College essays need personality (and some guts)

I did an essay workshop at a local high school today, at the end of which, a senior approached me a question.  He was debating between two stories to write in his essays and wasn't sure which one was the best choice, so I asked him to describe both to me. 

The first story was about being a troop leader in Boy Scouts, how at first the younger kids didn't respect him, he had to earn their trust, it taught him about how to be a leader, etc. etc.  He didn't even seem to enjoy describing the story, so I couldn't imagine that he would enjoy writing it.

The second story was about the time he and his friends entered a talent show competition in which they reenacted a 1990s boy band act.  Apparently, they spent hours watching videos to learn the dance moves, recreating the costumes, and perfecting their four-part harmony.  Even as he described it, he was animated, and his personality was coming out just telling the story.

Neither of those topics is inherently good or bad.  And whichever one he chooses, he'll need to tell an effective story that helps readers get to know more about him.  But I can tell you this–every year, thousands and thousands of college applicants write stories about leadership, perseverance, commitment, and other supposed "valuable life lessons" that they learned  Most of those kids didn't actually think those deep, reflective thoughts during and after those experiences.  And most aren't excited about those stories; they're just relating what they think the admissions office wants to hear.  Do you have any idea how many, "My trip to Europe broadened my horizons" and "Community service taught me the importance of helping others" admissions officers have to read every year?

The best college essays are about topics that make the writer tick, that give a glimpse into some part of your life (sometimes a big part, sometimes a small part).  Those essays almost write themselves because you are so engaged in the story.  It doesn't matter whether it's about a life-threatening illness or working a part-time job at a hamburger stand.  It's the energy behind the topic that's contagious and can move an admissions officer.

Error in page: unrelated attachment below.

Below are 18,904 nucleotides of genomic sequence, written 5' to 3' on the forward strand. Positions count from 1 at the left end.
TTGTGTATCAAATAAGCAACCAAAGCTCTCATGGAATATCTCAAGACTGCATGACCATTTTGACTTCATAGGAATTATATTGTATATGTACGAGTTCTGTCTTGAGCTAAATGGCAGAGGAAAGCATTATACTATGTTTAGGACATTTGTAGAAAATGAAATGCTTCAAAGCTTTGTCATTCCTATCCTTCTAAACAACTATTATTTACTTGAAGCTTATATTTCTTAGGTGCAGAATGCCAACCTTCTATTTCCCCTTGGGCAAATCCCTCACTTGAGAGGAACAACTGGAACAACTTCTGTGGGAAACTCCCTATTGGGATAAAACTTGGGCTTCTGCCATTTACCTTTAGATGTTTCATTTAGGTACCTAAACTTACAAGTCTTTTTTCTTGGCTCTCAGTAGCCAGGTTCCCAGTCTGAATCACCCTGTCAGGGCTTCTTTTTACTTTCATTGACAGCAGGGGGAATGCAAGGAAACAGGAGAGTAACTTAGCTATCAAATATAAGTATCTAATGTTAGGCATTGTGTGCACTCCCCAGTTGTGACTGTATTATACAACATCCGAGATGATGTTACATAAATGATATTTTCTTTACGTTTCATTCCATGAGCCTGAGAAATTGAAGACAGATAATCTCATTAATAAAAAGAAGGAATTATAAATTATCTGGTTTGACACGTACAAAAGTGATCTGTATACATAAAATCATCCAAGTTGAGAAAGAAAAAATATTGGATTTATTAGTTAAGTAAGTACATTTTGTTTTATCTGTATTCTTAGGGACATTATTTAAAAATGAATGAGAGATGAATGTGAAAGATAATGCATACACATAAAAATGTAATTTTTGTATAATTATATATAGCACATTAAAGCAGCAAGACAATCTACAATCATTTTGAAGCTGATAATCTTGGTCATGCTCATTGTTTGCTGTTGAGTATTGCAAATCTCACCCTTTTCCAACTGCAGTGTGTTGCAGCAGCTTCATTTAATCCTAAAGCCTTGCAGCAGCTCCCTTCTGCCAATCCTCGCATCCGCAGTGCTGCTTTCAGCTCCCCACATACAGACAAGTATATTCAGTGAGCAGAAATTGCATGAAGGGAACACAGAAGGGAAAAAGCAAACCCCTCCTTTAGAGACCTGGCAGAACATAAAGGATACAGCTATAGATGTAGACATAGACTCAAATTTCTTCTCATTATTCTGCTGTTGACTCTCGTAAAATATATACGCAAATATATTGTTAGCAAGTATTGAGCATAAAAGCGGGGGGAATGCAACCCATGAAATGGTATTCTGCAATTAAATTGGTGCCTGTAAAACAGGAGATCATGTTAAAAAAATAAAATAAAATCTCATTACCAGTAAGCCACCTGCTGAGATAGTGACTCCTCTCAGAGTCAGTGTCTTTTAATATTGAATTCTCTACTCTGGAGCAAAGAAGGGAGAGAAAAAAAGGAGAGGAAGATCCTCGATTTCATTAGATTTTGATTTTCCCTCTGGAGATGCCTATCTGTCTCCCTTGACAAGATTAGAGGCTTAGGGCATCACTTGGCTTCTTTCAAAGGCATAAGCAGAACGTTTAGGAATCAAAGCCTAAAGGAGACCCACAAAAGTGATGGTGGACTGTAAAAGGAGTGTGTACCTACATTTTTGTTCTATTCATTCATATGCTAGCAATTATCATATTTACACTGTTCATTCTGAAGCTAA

This student was excited about his boy band story.  So I told him to go with it.  When in doubt, write what you want to write.  Inject your personality.  Write something that if your best friend read it, she would acknowledge that it sounds exactly like you. 

It takes guts to write what you want to write, but that's a lot less risky than giving them what you think they want to hear.

College Essay Workshop at Palos Verdes High School

This summer and fall, we're offering our College Essay
Workshop on the campus of Palos Verdes High
School in Palos Verdes Estates, CA.  Students will not only attend our essay seminar, but will also have the opportunity to submit their UC or Common Application essays to us for feedback.  We're pretty excited about it.  The workshop tuition is $295 and PVHS students can enroll through the link at the end of this post.  We hope to see your student in the class!

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The One Thing You Need To Know About…

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The more advice you’re given about college admissions, the more complicated the whole process seems.  So this month, we picked some of the most common college admissions topics and, for each one, asked ourselves, "What’s the one thing a student really needs to know about this?"  Read one to find five of those of those one-things.      

1.  College Essays

Don’t write what you think the colleges want to hear.  You’ll inevitably end up writing about how community service taught you that it’s important to help people, or how your trip to Spain taught you to appreciate different cultures.  And those are the essays that everybody writes. 

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Inside the Admissions Office

Be_yourself Arun Ponnusamy, director of our Los Angeles office, is riding high these days. His beloved Ohio State Buckeye football team is ranked #1—he hasn’t missed a game on his flat screen all season.

When she’s not in the office next to Arun, Collegewise Counselor Jessica Schattgen is planning her wedding. This means she can recite all the advice from Martha Stewart’s last six “wedding guides.” And in our Irvine, CA office, Allison Cummings thinks that Burger King’s “Whopper with cheese” is a culinary delicacy to be enjoyed as frequently as possible. She’s acting on that belief. Regularly.

Fascinating? Not necessarily. But that’s the point. All three of these Collegewise counselors are regular people like the rest of us. And all three used to work as admissions officers at selective colleges.

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